Spectacled Porpoise

Spectacled porpoiseBody Length: 1.5 - 2.2 meters (4.9 – 7.2 feet)
Mass: 60-84 kg (130-185 lbs)

The Spectacled Porpoise (Australophocaena dioptrica) is a member of the porpoise family whose habit ranges from the southeastern part of South America and further south along Antarctica. The porpoise is classified as a circumpolar animal in cool sub-Antarctic and low Antarctic waters. A high concentration of spectacled porpoises is thought to exist around Tierra del Fuego, an archipelago off the southernmost tip of South America, which is separated from the South American mainland by the Strait of Magellan, by finding of many skeletons. Elsewhere in the Atlantic the porpoise has been seen off Brazil, South Georgia, and the Falkland Islands. In the South Pacific the porpoise has been seen off Auckland, Tasmania, and Southern Australia. They have also been spotted off of Kerguelen and Heard Island in the southern Indian Ocean. Though the porpoises are known to frequent these areas they still remain a rarely seen animal and individuals are very rarely seen in the open sea.

The Spectacled Porpoise has a distinctive coloring with a blue-black dorsal side and a white underbelly. Their black eyes are encircled by a striking white ring, or spectacle, which gives them their name. A black strip extends from the jaw-line to the flippers with the porpoise’s lips also being black in color.
A white stripe runs along the top of their tail and their head is rather small and without beak. Their dorsal fin is large and rounded, and they have spade-shaped teeth.

The Spectacled Porpoise is a carnivorous animal that feeds mainly on squid and fish, but also eats octopus, shrimp, and mollusks. Behavior of the porpoise is little known as most of the findings have been taken from stranded individuals, but they are known to live in groups of up to 25 specimens, and they are fast active swimmers who normally avoid boats. Human interaction has been limited, because of their rare encounters, so much of the relationship between man and this species of porpoise is unknown, however it should be noted that they are already shy and may be fearful rather than curious toward any human invaders (contrasted with bottlenose dolphins which are very curious toward man). Another side-effect of being rarely observed is little knowledge of the animal’s reproductive biology, but calving is believed to take place from late winter to early spring. The total population of the species is unknown but it is believed to be threatened – however because of this lack of census for their population they are listed under the DD (Data Deficient – meaning not enough is known) category of the IUCN’s (International Union for the Conservation of Nature and Natural Resources) Conservation List. Efforts are still underway to attempt to track and find out just how many there are, how healthy they are, and if they need international protection from the IUCN.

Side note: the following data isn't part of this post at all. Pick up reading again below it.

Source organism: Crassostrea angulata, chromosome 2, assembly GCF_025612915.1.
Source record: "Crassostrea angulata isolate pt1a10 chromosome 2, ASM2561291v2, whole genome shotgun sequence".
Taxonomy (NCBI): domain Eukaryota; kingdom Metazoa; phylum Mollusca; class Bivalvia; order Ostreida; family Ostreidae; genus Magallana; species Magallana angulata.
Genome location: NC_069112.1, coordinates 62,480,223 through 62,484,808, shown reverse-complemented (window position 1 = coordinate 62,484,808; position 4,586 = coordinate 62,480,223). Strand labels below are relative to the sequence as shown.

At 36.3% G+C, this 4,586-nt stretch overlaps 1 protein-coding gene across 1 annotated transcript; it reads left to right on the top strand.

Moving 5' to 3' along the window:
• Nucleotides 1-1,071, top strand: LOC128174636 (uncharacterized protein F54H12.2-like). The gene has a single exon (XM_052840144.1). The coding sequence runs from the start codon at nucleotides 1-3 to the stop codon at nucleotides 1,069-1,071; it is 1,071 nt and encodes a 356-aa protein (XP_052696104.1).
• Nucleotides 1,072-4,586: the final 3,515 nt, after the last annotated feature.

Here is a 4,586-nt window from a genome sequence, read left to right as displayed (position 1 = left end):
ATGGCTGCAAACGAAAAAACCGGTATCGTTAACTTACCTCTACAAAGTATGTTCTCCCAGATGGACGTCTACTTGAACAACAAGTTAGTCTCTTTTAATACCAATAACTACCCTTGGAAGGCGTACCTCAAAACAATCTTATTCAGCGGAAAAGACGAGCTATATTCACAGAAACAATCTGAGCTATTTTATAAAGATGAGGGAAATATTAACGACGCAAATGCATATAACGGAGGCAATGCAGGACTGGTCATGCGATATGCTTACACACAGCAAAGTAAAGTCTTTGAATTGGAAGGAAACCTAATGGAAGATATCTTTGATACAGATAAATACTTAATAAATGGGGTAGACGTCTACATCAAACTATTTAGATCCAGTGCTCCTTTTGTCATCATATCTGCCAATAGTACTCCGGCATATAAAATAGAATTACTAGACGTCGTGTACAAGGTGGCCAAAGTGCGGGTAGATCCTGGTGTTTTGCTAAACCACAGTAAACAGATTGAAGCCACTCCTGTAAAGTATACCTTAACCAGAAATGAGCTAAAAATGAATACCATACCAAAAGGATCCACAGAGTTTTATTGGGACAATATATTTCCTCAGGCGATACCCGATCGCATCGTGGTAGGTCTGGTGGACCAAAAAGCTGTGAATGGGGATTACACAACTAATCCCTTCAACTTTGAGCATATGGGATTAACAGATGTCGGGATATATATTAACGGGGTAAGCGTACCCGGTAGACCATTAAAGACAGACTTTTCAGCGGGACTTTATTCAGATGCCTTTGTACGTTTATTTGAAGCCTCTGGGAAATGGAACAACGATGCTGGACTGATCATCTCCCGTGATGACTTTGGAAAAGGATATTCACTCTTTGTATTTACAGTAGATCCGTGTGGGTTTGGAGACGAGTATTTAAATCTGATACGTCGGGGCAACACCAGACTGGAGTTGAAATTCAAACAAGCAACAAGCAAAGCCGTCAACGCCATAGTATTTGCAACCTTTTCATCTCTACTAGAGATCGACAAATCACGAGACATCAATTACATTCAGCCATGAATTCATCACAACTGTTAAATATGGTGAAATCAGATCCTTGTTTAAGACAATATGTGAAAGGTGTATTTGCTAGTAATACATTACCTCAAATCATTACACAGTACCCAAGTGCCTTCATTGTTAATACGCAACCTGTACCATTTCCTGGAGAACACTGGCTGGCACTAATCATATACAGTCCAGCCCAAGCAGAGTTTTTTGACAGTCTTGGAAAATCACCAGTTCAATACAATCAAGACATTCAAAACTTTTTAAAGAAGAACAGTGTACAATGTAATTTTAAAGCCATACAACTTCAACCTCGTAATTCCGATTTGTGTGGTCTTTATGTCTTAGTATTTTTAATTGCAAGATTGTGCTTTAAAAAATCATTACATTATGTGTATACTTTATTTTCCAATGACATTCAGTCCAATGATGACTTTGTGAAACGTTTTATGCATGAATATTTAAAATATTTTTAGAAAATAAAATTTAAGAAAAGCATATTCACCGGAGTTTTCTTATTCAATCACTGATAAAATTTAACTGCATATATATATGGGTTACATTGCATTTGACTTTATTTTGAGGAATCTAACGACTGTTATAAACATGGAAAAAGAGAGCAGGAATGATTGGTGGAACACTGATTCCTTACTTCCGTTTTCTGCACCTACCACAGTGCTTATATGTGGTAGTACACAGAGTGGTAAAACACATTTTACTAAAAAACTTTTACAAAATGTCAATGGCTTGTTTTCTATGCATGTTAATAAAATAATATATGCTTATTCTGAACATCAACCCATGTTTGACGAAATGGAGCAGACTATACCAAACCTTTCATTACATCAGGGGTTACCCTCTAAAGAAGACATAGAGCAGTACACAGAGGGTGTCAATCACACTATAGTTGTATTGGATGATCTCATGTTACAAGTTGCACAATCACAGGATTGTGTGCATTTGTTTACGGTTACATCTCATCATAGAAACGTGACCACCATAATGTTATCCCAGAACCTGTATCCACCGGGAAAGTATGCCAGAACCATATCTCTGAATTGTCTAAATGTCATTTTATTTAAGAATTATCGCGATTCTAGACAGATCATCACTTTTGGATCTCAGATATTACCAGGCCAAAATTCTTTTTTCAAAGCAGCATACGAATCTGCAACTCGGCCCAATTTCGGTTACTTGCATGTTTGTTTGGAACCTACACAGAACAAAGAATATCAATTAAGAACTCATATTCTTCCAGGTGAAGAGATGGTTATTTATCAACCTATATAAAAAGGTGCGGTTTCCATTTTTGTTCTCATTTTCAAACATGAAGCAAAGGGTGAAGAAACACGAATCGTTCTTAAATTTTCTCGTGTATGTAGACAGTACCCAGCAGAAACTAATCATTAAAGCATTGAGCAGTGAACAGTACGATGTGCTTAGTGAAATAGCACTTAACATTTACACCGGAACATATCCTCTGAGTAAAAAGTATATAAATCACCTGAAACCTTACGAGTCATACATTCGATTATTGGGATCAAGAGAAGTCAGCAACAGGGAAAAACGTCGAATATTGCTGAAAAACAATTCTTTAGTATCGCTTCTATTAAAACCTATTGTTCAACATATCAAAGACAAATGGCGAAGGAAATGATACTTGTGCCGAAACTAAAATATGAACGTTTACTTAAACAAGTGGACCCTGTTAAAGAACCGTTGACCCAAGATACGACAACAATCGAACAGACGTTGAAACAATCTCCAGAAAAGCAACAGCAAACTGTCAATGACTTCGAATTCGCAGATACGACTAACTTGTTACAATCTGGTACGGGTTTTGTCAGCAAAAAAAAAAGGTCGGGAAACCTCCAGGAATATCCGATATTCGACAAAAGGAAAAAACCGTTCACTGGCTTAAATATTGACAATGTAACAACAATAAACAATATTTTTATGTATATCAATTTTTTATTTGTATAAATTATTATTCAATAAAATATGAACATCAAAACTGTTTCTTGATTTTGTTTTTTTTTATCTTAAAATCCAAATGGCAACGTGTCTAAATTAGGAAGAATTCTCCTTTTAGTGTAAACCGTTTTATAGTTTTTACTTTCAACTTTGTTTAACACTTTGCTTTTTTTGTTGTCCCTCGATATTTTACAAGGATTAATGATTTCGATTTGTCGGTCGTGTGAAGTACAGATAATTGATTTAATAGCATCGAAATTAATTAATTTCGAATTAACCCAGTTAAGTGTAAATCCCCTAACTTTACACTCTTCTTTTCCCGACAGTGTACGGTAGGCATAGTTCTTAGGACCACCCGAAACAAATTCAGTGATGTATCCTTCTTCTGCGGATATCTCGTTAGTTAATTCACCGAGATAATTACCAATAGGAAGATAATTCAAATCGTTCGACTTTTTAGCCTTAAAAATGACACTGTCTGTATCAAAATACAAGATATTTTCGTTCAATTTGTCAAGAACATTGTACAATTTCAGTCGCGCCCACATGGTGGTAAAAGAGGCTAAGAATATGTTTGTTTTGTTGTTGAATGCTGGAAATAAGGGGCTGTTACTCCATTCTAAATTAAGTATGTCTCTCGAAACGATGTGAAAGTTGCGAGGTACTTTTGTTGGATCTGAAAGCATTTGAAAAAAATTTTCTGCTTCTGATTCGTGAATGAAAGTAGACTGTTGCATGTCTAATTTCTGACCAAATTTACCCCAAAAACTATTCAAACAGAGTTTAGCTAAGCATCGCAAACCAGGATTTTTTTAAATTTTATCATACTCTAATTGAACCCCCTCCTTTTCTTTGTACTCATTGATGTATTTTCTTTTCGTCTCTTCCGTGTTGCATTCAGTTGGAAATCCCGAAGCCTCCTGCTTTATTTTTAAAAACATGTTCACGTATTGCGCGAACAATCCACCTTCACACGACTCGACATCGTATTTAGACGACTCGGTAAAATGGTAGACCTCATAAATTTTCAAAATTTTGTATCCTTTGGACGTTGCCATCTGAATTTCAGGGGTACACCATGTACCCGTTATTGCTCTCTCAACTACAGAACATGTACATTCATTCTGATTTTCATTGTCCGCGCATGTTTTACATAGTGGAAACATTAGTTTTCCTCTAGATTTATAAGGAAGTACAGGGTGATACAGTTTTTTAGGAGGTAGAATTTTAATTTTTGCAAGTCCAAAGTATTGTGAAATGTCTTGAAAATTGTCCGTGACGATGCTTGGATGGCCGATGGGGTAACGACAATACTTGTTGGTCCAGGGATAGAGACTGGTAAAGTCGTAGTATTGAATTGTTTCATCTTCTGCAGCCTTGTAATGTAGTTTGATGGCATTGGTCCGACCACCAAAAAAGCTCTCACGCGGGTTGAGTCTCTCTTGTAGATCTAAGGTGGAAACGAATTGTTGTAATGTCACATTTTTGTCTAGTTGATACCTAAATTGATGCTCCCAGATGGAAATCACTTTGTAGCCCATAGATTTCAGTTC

Interesting Fact: The southernmost sighting was in the Drake Passage at 58° S which is the area of water between Antarctica and South America at South America’s southernmost point and Antarctica’s northernmost point.

Drawing of the spectacled porpoise by Alessio Marrucci of the Swiss Cetacean Society, 2007, licensed under GFDL

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